After devouring too much pizza, we watched "Confidence". It was a mobster/grifter/cheater type movie starring one of my favorite actors, Ed Burns. So handsome. The film seemed to drag along in places, but it was engaging enough. I've never seen Dustin Hoffman look so disgusting. His gums were green. He was gross and perfectly suited to his disgusting character. We got to bed around 1 A.M.

Today, we went to Bernie's Bargain Barn, which while it's name is similar to Renslow's, it's nothing like it. Where Renslow's is two barns where finding something is like finding buried treasure, Bernie's is a huge, clean, well-organized place. Although I found some great things at Bernie's I prefer the atmosphere of Renslow's. Plus, Norma is at Renslow's -- she'd make anyplace worth visiting.

Later, we met my mother and stepfather (who I sometimes refer to as "bonus" father) and sister for a few frames of bowling on the dryest lanes I've encountered in recent history, Blackiston Lanes. Talk about bad, my scores were consistently 40 to 60 pins below my average. But it was fun. It was the second time my mother has met Cameron. And, they actually appeared to be having a good time talking to each other. I have been waiting for this day for 14 years. And rather that go into all that now, I'm just glad it happened today.

After our goodbyes, I came back to Terrace Heights to shower and prepare to meet my father and his new (at least to me) girlfriend, Michelle at Tumbleweed for dinner. Cameron had eaten too much at the bowling lanes, and was tired, so he stayed behind. I really liked Michelle. We discovered during conversation that we not only knew many of the same people, but that we'd both worked at some of the same places many years ago.

I'll elaborate on the last two or three paragraphs later, but now it's 10:33, Eastern, my back hurts and I'm tired. I'm going to research the new bridges that are going to be built from Indiana to Kentucky over the Ohio River. Then, I'm taking my girls upstairs, kissing Cameron goodnight and I'm going to get more that 4 or 5 hours' sleep tonight.

Pleasant dreams and here's to a great fifth day of Christmas.

20 December 2006

God Bless You

This post is for Matt v2.0:

It's been a few days since I last checked in on you. I cannot tell you how much I admire your efforts to reinvent yourself and change the way you live life from this day forward (regardless of which day it is). I understand "one day at a time". I am galvanized by your spirit and your zeal for achieving everything that you can possibly achieve. Sometimes I have felt as if I needed to go down the same road you've chosen. Sometimes I try. In some ways I'm committed.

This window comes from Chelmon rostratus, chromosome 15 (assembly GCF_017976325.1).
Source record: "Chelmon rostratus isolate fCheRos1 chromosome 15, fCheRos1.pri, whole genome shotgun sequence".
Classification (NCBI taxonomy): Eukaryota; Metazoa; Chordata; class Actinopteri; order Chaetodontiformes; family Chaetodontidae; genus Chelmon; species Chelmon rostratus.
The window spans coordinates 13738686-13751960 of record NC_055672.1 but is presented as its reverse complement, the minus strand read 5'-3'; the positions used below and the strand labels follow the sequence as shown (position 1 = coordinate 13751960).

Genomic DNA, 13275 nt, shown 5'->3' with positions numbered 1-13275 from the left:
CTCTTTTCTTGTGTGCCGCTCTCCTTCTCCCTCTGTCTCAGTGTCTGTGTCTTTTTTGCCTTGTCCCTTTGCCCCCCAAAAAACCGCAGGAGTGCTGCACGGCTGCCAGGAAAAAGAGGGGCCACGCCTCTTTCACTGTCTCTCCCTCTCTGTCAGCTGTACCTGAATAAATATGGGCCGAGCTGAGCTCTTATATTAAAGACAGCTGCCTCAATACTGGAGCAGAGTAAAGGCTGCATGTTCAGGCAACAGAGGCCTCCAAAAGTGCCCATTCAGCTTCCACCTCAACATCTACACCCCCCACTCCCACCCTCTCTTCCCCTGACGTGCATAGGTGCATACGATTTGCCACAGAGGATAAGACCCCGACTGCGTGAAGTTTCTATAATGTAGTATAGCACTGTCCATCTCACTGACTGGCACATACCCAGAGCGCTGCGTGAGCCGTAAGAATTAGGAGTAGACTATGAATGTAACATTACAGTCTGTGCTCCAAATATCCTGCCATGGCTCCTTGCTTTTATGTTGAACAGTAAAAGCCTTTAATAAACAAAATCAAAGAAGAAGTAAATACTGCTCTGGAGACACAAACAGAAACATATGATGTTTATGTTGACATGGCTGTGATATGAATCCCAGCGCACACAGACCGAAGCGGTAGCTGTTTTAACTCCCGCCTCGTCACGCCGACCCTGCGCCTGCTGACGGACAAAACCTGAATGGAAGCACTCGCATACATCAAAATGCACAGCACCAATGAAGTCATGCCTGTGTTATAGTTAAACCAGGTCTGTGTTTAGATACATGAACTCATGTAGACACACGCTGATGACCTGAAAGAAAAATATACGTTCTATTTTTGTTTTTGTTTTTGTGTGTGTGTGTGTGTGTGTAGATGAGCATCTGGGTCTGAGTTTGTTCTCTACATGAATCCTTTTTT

I am grateful to you for making me open my eyes. And, to you I say, do what you have to do to preserve yourself and the goals you are setting for your life. Bravo, you.

It hurts me to see that someone has said something in a response to one of your posts that might make you recoil. I know that we all go through change at our own pace and to be healthy we need to limit input from people that don't get it. And, there are people who will never "get it" who think it's perfectly acceptable to make comments whether they're appropriate or not.

To that, I say you are amazing. I figure that there are thousands of people who wish they could make the commitment to change that you have. Don't let anyone take that away from you.

Keep working toward what you know is best for you. I know God is blessing you. And, if ripping out all of your knit-one, perl-twos (now you know I don't know how to knit) causes you to start over (or look at a situation from a new perspective), it's what's meant to be. You can only become more brilliant from here.

xoxo d

Has the Ellipsis Fairy Cast a Spell on Me?

I'm not really fond of ellipses. Or exclamation points. Or, anything dramatic in copy. In fact, I lose commas when I can. Addresses don't need commas. Spaces suffice with the advent of two-letter abbreviations for states. Plus, graphically-speaking, unnecessary decenders just plain old suck.

So, in the interest of preserving my virtue, don't pay attention to the titles of the next two posts.

This message is brought to you by the sane half of dminmem's brain, trying desperately to take over both spheres. (The more creative side will always win, so this is a loser's lament.)

I Forgot to Mention...

The 9:30 A.M. presentation originally scheduled for this morning was postponed until 10 January 2007. No specific time, as yet.

No less harrowing, we're just deer in the headlights, now, instead of deer through the windshield.


There's a Light...

Remember Frank N. Furter? Hopefully you do.